The four-star general nominated by Defense Secretary Robert Gates to become the next commandant of the Marine Corps has ties to Marine Corps Air Station Beaufort.
Gen. James Amos was announced Monday as Gates' nominee to President Barack Obama to replace Gen. James Conway, whose four-year term ends this fall. The White House is expected to accept Gates' choice, but Amos still must be confirmed by the Senate.
Amos would be the first former jet pilot to become Marine commandant.
Currently the Corps' assistant commandant, Amos served as the commanding officer of Marine Aircraft Group 31 at Marine Corps Air Station Beaufort, according to his official Marine Corps biography.
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Amos assumed command of the group, which oversees the air station's F-18 Hornet squadrons, in May 1996, the biography said. Officials at Headquarters Marine Corps declined to provide information on when Amos left MCAS Beaufort, but his biography said he was promoted to brigadier general in 1998 and was assigned to a NATO command in Naples, Italy.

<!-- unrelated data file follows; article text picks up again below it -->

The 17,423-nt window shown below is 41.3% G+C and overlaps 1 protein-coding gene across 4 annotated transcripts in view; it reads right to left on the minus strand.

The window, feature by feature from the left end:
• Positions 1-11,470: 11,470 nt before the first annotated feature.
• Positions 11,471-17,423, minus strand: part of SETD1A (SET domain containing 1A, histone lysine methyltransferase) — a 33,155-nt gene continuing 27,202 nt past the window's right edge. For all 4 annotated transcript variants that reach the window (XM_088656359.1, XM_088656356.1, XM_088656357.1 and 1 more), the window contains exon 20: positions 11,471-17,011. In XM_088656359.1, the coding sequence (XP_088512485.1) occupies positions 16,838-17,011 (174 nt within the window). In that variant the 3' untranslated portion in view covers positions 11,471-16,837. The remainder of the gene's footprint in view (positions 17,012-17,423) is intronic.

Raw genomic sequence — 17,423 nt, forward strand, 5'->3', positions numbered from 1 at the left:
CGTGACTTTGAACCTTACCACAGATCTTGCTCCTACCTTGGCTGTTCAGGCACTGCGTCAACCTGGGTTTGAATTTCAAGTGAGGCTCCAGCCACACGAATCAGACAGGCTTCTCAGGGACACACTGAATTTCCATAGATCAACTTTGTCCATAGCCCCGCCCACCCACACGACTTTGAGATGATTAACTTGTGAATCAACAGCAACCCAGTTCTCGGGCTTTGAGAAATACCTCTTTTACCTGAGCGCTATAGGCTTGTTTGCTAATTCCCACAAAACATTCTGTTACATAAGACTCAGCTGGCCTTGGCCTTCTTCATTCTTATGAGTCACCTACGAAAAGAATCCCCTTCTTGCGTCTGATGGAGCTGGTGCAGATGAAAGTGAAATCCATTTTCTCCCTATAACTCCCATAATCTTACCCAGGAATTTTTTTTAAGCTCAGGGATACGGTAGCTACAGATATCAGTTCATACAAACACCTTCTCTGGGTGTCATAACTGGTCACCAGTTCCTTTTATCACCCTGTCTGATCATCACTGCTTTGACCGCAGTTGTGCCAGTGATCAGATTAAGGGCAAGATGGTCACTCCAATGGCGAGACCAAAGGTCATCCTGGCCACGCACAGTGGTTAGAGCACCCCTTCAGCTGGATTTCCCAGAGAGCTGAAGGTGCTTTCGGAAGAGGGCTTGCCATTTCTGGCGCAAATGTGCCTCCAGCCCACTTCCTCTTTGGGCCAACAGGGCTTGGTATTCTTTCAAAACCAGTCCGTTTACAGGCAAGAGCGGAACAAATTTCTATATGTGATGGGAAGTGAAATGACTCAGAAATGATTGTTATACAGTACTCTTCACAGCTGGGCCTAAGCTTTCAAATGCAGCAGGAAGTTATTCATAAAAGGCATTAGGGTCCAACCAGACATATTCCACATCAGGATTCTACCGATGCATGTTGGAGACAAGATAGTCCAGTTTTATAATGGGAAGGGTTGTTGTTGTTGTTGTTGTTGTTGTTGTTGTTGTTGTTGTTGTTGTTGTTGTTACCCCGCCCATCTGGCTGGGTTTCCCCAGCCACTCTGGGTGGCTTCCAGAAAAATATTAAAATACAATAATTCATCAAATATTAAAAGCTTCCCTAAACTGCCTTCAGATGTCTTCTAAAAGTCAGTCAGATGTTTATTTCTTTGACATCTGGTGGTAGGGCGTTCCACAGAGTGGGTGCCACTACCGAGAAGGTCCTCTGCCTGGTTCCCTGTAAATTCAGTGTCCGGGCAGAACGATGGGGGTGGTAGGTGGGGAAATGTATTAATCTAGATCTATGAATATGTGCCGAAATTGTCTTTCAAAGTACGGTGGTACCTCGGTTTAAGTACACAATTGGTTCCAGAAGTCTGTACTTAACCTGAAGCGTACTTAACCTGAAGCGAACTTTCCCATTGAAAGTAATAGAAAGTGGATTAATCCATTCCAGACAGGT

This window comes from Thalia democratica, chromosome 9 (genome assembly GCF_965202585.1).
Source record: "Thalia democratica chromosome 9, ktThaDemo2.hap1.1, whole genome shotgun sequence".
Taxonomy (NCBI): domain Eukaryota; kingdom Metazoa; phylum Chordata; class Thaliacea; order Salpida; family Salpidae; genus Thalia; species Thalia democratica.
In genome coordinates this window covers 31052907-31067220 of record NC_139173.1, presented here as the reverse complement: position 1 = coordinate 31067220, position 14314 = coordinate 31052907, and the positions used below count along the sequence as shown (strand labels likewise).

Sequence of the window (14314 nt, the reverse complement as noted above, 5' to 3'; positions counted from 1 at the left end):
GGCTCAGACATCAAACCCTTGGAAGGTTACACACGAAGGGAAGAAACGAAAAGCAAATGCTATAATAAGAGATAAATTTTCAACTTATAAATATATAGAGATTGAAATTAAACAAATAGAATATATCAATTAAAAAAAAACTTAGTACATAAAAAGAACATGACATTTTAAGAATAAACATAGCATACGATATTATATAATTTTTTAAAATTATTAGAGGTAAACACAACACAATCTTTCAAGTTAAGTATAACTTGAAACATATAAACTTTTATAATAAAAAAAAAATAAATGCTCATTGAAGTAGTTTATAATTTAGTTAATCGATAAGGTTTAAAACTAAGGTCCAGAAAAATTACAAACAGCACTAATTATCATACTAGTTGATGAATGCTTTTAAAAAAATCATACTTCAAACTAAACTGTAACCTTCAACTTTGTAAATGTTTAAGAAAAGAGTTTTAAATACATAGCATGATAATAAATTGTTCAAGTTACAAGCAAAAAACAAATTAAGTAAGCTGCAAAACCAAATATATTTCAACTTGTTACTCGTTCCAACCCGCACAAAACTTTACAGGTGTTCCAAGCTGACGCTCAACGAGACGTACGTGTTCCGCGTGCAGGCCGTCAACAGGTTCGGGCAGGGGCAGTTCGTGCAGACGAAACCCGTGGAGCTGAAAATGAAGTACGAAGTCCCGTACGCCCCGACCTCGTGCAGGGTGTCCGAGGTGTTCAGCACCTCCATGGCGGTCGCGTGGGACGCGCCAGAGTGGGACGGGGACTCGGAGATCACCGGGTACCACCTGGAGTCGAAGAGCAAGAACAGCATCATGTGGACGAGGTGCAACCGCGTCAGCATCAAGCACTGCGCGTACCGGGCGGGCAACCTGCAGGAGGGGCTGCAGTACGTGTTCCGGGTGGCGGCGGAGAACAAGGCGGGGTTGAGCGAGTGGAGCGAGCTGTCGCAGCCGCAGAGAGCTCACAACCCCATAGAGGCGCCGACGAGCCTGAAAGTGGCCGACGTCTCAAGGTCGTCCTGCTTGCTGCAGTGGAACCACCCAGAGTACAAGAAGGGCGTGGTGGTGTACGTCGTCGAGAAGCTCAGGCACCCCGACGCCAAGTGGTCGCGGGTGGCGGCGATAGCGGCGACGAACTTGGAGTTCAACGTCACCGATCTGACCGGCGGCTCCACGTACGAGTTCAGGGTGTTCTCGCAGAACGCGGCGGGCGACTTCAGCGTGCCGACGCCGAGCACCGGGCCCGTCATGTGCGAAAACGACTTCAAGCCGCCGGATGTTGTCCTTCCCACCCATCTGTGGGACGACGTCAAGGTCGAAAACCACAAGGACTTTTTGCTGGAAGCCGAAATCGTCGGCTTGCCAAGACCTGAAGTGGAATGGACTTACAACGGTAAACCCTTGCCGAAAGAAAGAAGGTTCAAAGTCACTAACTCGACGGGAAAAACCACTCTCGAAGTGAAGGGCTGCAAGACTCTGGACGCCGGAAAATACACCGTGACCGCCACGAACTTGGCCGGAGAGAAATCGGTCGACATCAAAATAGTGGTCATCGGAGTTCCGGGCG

Gunnery Sgt. Chad McMeen, air station spokesman, said Marines are proud to see one of their own ascend to the service's highest position.
"The commandant sets policies and shapes the future of the Corps, and knowing that the general nominated for that position has served here in Beaufort is pretty exciting," McMeen said.
If confirmed by the Senate, Amos wouldn't be the first Marine commandant with Lowcountry ties.
According to Corps historians, five of the 34 men to serve as commandant have some connection to Beaufort, including Gen. Randolph Pate, who was born in Port Royal in 1898.
Former Marine Corps Recruit Depot Parris Island commanding Gen. Robert Barrow became commandant in 1979, the last with Beaufort ties.
The Associated Press contributed to this report.